Impact of disguise on identification decisions and confidence with simultaneous and sequential lineups.

Jamal K. Mansour, Jennifer L. Beaudry, Michelle I. Bertrand, Natalie Kalmet, Elisabeth I. Melsom, Roderick C.L. Lindsay

Research output: Contribution to journalArticlepeer-review

5 Citations (Scopus)


Objective: Prior research indicates disguise negatively affects lineup identifications but the mechanisms by which disguise works have not been explored and different disguises have not been compared. We investigated how two different types of disguise, four levels of varying degrees of coverage, and lineup type influence eyewitnesses' identification decisions, accuracy, and confidence. Hypotheses: We predicted that identification accuracy would decrease as the disguise covered more of a perpetrator's face. We also predicted that type of disguise–stocking mask versus sunglasses and/or toque (i.e., knitted hat)–would influence identifications, but we had conflicting predictions about which disguise would impair their performance more. Method: In two experiments (Ns = 87 and 91) we manipulated degree of coverage by two different types of disguise: a stocking mask or sunglasses and toque. Participants viewed mock-crime videos followed by simultaneous or sequential lineups. Results and Conclusions: Disguise and lineup type did not interact. In support of the view that disguise prevents encoding, identification accuracy generally decreased with degree of disguise. For the stocking disguise, however, full and 2/3 coverage led to approximately the same rate of correct identifications—which suggests that disrupting encoding of specific features may be as detrimental as disrupting a whole face. Accuracy was most affected by sunglasses and we discuss the role meta-cognitions may have played. Lineup selections decreased more slowly than accuracy as coverage by disguise increased, indicating witnesses are insensitive to the effect of encoding conditions on accuracy. (PsycInfo Database Record (c) 2021 APA, all rights reserved) <strong xmlns:lang="en">Public Significance Statement—In two experiments we tested how differing types and degrees of disguise influence eyewitness lineup decisions and confidence. When perpetrators were disguised (versus not disguised), identifications of guilty suspects and rejections of lineups containing innocent suspects decreased. Generally, these effects were stronger when more of the perpetrator's face was covered but we also note that (1) sunglasses had a greater effect than a hat and (2) a stocking obscuring two-thirds of a perpetrator's face was as effective as one obscuring a perpetrator's entire face. Also, eyewitnesses may not fully appreciate how much a disguise influences their accuracy: choosing from lineups decreased more slowly than accuracy as degree of disguise increased. The effects of disguise on identification accuracy and confidence were similar across simultaneous and sequential lineups. Our results provide the criminal justice system, notably the courts, with a nuanced understanding of how different disguises may affect eyewitness accuracy and confidence. (PsycInfo Database Record (c) 2021 APA, all rights reserved)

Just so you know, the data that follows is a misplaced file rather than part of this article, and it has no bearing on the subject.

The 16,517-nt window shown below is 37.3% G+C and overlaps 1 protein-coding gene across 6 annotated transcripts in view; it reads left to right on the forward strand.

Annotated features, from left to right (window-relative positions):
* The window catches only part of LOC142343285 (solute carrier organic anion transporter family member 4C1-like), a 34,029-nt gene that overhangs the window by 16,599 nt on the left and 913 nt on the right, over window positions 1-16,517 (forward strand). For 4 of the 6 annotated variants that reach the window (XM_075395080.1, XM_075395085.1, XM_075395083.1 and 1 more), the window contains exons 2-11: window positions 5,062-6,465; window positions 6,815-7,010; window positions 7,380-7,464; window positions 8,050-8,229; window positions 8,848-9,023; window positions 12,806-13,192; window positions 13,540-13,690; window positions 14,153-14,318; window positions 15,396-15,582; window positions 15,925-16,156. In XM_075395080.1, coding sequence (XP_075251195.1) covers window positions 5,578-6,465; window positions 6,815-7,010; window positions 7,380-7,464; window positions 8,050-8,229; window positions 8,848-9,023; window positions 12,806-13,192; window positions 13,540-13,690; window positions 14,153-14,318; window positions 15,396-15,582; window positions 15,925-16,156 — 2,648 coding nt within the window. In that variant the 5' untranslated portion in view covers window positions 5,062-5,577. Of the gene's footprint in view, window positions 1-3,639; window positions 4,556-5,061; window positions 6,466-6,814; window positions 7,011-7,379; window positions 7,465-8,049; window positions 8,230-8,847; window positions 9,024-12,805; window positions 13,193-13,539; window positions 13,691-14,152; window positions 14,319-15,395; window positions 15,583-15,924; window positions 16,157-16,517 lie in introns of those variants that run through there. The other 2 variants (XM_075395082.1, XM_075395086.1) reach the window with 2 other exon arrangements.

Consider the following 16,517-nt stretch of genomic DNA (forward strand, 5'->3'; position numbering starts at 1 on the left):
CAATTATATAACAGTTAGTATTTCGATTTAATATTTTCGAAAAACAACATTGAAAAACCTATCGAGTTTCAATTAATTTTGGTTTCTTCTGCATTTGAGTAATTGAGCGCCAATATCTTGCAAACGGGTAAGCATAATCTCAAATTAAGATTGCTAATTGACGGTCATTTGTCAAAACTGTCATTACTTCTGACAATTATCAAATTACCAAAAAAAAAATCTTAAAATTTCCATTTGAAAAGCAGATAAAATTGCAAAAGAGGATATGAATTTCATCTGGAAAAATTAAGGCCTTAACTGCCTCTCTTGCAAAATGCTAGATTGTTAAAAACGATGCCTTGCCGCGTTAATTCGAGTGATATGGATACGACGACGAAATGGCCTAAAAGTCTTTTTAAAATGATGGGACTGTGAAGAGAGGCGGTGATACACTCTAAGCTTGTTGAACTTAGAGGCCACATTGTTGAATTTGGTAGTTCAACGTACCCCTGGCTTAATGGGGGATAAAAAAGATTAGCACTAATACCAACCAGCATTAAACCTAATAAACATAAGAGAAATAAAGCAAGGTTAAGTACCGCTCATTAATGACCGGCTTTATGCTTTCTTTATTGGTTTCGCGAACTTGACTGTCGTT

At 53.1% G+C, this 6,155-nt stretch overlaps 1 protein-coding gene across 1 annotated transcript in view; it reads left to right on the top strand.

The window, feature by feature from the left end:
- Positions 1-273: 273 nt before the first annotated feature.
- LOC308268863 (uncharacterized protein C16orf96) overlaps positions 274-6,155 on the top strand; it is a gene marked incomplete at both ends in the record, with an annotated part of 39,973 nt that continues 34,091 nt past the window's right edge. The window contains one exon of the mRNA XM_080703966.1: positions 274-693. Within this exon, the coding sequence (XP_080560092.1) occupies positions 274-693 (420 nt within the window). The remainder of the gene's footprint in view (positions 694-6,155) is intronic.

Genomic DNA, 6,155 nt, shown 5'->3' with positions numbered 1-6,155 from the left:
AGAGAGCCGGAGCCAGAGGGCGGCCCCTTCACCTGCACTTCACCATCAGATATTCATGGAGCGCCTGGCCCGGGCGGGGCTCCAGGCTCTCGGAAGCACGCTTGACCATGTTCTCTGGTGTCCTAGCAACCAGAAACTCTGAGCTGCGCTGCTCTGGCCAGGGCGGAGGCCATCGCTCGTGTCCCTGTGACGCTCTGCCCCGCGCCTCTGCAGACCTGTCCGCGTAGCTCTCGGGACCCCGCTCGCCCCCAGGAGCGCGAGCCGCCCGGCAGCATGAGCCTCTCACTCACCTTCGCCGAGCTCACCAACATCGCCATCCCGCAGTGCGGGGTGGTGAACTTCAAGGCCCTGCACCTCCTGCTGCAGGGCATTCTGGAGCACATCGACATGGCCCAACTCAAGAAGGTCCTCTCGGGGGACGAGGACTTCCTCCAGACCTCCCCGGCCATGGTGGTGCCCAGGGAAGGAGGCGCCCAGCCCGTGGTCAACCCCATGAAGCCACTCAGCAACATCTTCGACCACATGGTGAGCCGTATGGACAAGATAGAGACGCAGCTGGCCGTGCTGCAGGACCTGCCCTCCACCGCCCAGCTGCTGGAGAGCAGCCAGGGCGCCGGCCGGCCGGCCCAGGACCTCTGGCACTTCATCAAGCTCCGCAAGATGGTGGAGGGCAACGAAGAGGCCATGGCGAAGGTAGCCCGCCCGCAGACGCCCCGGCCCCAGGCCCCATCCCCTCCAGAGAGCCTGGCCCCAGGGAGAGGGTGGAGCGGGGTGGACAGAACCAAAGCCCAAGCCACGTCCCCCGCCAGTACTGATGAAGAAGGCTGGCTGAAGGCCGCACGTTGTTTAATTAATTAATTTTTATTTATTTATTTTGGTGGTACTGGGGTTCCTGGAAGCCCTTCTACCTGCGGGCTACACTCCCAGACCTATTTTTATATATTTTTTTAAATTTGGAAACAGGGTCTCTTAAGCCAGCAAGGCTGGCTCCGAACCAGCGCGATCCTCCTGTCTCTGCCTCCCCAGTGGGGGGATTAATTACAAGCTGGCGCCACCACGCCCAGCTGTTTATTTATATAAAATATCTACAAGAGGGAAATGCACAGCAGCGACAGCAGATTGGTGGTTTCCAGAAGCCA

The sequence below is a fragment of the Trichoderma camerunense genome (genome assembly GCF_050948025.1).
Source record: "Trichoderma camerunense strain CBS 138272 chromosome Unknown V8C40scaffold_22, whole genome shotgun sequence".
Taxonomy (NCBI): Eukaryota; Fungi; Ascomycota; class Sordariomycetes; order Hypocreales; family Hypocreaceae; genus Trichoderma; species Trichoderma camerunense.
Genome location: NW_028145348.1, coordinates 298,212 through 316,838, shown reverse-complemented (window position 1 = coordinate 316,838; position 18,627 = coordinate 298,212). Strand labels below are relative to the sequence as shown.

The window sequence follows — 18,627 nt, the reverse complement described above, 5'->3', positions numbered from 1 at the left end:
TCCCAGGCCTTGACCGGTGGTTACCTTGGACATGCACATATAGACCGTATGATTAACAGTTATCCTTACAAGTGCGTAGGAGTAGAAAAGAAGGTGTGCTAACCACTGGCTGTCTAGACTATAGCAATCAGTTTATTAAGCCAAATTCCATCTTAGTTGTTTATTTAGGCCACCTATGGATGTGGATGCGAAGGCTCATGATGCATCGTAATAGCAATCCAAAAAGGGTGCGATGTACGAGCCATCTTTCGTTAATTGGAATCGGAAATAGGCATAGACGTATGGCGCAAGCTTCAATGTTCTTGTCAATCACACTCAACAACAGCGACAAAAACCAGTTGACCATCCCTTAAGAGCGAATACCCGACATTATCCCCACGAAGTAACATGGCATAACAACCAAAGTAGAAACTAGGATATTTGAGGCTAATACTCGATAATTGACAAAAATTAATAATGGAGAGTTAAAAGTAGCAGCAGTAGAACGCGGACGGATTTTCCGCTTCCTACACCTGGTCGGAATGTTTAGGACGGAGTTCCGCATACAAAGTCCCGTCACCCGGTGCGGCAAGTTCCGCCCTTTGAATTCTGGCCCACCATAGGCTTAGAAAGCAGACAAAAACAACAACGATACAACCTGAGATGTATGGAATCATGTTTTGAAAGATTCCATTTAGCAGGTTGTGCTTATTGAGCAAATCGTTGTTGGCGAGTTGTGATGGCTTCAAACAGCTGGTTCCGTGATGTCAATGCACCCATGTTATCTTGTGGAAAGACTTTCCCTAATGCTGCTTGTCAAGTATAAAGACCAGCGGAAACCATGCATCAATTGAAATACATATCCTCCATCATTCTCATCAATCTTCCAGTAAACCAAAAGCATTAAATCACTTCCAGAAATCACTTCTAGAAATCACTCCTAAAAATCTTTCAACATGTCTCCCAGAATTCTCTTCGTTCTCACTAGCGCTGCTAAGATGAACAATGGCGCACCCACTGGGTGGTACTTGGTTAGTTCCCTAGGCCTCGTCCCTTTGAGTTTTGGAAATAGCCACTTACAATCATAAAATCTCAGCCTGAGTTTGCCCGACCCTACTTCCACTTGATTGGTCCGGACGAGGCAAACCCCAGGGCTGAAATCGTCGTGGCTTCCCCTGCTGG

Original languageEnglish
Pages (from-to)502-515
Number of pages14
JournalLaw and Human Behavior
Issue number6
Publication statusPublished - Dec 2020
Externally publishedYes


  • disguise
  • estimator variables
  • lineups
  • sequential lineups
  • simultaneous lineups


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